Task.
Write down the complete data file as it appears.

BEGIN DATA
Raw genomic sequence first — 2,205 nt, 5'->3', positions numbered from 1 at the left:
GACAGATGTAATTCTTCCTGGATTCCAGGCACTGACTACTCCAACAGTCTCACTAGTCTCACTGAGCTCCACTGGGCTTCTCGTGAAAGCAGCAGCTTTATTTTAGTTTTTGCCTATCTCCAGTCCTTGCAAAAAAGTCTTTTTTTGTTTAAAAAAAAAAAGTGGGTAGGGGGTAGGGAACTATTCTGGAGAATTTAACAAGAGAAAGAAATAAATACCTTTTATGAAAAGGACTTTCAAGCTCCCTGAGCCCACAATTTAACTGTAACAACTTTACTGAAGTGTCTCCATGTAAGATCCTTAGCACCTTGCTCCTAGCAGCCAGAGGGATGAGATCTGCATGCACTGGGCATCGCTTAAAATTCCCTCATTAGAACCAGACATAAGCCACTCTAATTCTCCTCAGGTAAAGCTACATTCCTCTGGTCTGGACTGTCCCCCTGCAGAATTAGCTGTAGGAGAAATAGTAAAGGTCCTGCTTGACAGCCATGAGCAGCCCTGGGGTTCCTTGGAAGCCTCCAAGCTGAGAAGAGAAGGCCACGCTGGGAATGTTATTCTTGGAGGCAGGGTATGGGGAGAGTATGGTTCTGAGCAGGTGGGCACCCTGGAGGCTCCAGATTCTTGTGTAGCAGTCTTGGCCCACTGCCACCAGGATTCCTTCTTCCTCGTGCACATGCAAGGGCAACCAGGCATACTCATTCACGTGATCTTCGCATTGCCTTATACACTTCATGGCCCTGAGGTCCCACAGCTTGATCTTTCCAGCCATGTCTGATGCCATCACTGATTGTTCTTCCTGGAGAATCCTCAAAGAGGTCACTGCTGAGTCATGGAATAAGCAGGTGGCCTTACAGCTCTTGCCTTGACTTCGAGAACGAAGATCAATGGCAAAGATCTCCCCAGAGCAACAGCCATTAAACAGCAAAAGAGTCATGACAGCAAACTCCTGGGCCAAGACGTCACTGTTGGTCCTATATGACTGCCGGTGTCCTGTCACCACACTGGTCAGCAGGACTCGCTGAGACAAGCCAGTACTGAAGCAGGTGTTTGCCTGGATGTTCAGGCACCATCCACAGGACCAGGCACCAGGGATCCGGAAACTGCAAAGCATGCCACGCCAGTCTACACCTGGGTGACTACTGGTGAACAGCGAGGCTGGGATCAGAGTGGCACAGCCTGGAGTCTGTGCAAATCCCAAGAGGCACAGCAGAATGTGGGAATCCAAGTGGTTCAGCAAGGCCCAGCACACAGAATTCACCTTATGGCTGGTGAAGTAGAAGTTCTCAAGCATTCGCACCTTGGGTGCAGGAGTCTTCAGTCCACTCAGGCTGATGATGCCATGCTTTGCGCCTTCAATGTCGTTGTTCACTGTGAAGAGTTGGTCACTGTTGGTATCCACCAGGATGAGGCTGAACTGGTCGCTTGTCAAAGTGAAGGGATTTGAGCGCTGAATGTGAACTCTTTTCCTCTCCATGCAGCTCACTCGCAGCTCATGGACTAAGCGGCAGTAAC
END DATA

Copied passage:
Raw genomic sequence first — 2,205 nt, 5'->3', positions numbered from 1 at the left:
GACAGATGTAATTCTTCCTGGATTCCAGGCACTGACTACTCCAACAGTCTCACTAGTCTCACTGAGCTCCACTGGGCTTCTCGTGAAAGCAGCAGCTTTATTTTAGTTTTTGCCTATCTCCAGTCCTTGCAAAAAAGTCTTTTTTTGTTTAAAAAAAAAAAGTGGGTAGGGGGTAGGGAACTATTCTGGAGAATTTAACAAGAGAAAGAAATAAATACCTTTTATGAAAAGGACTTTCAAGCTCCCTGAGCCCACAATTTAACTGTAACAACTTTACTGAAGTGTCTCCATGTAAGATCCTTAGCACCTTGCTCCTAGCAGCCAGAGGGATGAGATCTGCATGCACTGGGCATCGCTTAAAATTCCCTCATTAGAACCAGACATAAGCCACTCTAATTCTCCTCAGGTAAAGCTACATTCCTCTGGTCTGGACTGTCCCCCTGCAGAATTAGCTGTAGGAGAAATAGTAAAGGTCCTGCTTGACAGCCATGAGCAGCCCTGGGGTTCCTTGGAAGCCTCCAAGCTGAGAAGAGAAGGCCACGCTGGGAATGTTATTCTTGGAGGCAGGGTATGGGGAGAGTATGGTTCTGAGCAGGTGGGCACCCTGGAGGCTCCAGATTCTTGTGTAGCAGTCTTGGCCCACTGCCACCAGGATTCCTTCTTCCTCGTGCACATGCAAGGGCAACCAGGCATACTCATTCACGTGATCTTCGCATTGCCTTATACACTTCATGGCCCTGAGGTCCCACAGCTTGATCTTTCCAGCCATGTCTGATGCCATCACTGATTGTTCTTCCTGGAGAATCCTCAAAGAGGTCACTGCTGAGTCATGGAATAAGCAGGTGGCCTTACAGCTCTTGCCTTGACTTCGAGAACGAAGATCAATGGCAAAGATCTCCCCAGAGCAACAGCCATTAAACAGCAAAAGAGTCATGACAGCAAACTCCTGGGCCAAGACGTCACTGTTGGTCCTATATGACTGCCGGTGTCCTGTCACCACACTGGTCAGCAGGACTCGCTGAGACAAGCCAGTACTGAAGCAGGTGTTTGCCTGGATGTTCAGGCACCATCCACAGGACCAGGCACCAGGGATCCGGAAACTGCAAAGCATGCCACGCCAGTCTACACCTGGGTGACTACTGGTGAACAGCGAGGCTGGGATCAGAGTGGCACAGCCTGGAGTCTGTGCAAATCCCAAGAGGCACAGCAGAATGTGGGAATCCAAGTGGTTCAGCAAGGCCCAGCACACAGAATTCACCTTATGGCTGGTGAAGTAGAAGTTCTCAAGCATTCGCACCTTGGGTGCAGGAGTCTTCAGTCCACTCAGGCTGATGATGCCATGCTTTGCGCCTTCAATGTCGTTGTTCACTGTGAAGAGTTGGTCACTGTTGGTATCCACCAGGATGAGGCTGAACTGGTCGCTTGTCAAAGTGAAGGGATTTGAGCGCTGAATGTGAACTCTTTTCCTCTCCATGCAGCTCACTCGCAGCTCATGGACTAAGCGGCAGTAAC